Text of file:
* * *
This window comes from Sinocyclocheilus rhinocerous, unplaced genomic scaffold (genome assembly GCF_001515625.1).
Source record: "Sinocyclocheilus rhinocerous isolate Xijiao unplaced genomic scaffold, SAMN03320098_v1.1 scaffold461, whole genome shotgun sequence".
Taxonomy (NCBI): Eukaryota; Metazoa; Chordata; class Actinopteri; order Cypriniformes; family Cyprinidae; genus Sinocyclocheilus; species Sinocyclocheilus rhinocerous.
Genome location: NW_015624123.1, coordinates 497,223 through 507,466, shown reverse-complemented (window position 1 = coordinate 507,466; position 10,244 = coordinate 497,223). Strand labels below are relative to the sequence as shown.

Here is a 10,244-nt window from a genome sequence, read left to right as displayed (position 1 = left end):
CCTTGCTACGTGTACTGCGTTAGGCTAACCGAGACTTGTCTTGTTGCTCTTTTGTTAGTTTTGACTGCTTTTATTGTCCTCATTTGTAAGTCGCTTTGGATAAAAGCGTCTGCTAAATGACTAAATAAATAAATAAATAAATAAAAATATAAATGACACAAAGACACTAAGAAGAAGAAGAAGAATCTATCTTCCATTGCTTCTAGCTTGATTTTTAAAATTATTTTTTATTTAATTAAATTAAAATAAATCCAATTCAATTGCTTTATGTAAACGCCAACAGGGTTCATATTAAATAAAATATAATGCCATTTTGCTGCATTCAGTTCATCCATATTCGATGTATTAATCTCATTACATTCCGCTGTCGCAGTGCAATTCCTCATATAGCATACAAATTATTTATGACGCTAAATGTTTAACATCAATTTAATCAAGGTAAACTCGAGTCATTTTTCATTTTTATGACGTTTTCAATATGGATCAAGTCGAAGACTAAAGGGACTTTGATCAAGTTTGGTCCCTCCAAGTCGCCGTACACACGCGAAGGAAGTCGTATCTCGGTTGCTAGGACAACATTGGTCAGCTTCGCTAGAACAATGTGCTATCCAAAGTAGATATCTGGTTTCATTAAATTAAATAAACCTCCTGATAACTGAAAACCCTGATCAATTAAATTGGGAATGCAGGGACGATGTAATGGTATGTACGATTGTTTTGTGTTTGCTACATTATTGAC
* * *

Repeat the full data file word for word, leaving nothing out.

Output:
This window comes from Sinocyclocheilus rhinocerous, unplaced genomic scaffold (genome assembly GCF_001515625.1).
Source record: "Sinocyclocheilus rhinocerous isolate Xijiao unplaced genomic scaffold, SAMN03320098_v1.1 scaffold461, whole genome shotgun sequence".
Taxonomy (NCBI): Eukaryota; Metazoa; Chordata; class Actinopteri; order Cypriniformes; family Cyprinidae; genus Sinocyclocheilus; species Sinocyclocheilus rhinocerous.
Genome location: NW_015624123.1, coordinates 497,223 through 507,466, shown reverse-complemented (window position 1 = coordinate 507,466; position 10,244 = coordinate 497,223). Strand labels below are relative to the sequence as shown.

Here is a 10,244-nt window from a genome sequence, read left to right as displayed (position 1 = left end):
CCTTGCTACGTGTACTGCGTTAGGCTAACCGAGACTTGTCTTGTTGCTCTTTTGTTAGTTTTGACTGCTTTTATTGTCCTCATTTGTAAGTCGCTTTGGATAAAAGCGTCTGCTAAATGACTAAATAAATAAATAAATAAATAAAAATATAAATGACACAAAGACACTAAGAAGAAGAAGAAGAATCTATCTTCCATTGCTTCTAGCTTGATTTTTAAAATTATTTTTTATTTAATTAAATTAAAATAAATCCAATTCAATTGCTTTATGTAAACGCCAACAGGGTTCATATTAAATAAAATATAATGCCATTTTGCTGCATTCAGTTCATCCATATTCGATGTATTAATCTCATTACATTCCGCTGTCGCAGTGCAATTCCTCATATAGCATACAAATTATTTATGACGCTAAATGTTTAACATCAATTTAATCAAGGTAAACTCGAGTCATTTTTCATTTTTATGACGTTTTCAATATGGATCAAGTCGAAGACTAAAGGGACTTTGATCAAGTTTGGTCCCTCCAAGTCGCCGTACACACGCGAAGGAAGTCGTATCTCGGTTGCTAGGACAACATTGGTCAGCTTCGCTAGAACAATGTGCTATCCAAAGTAGATATCTGGTTTCATTAAATTAAATAAACCTCCTGATAACTGAAAACCCTGATCAATTAAATTGGGAATGCAGGGACGATGTAATGGTATGTACGATTGTTTTGTGTTTGCTACATTATTGAC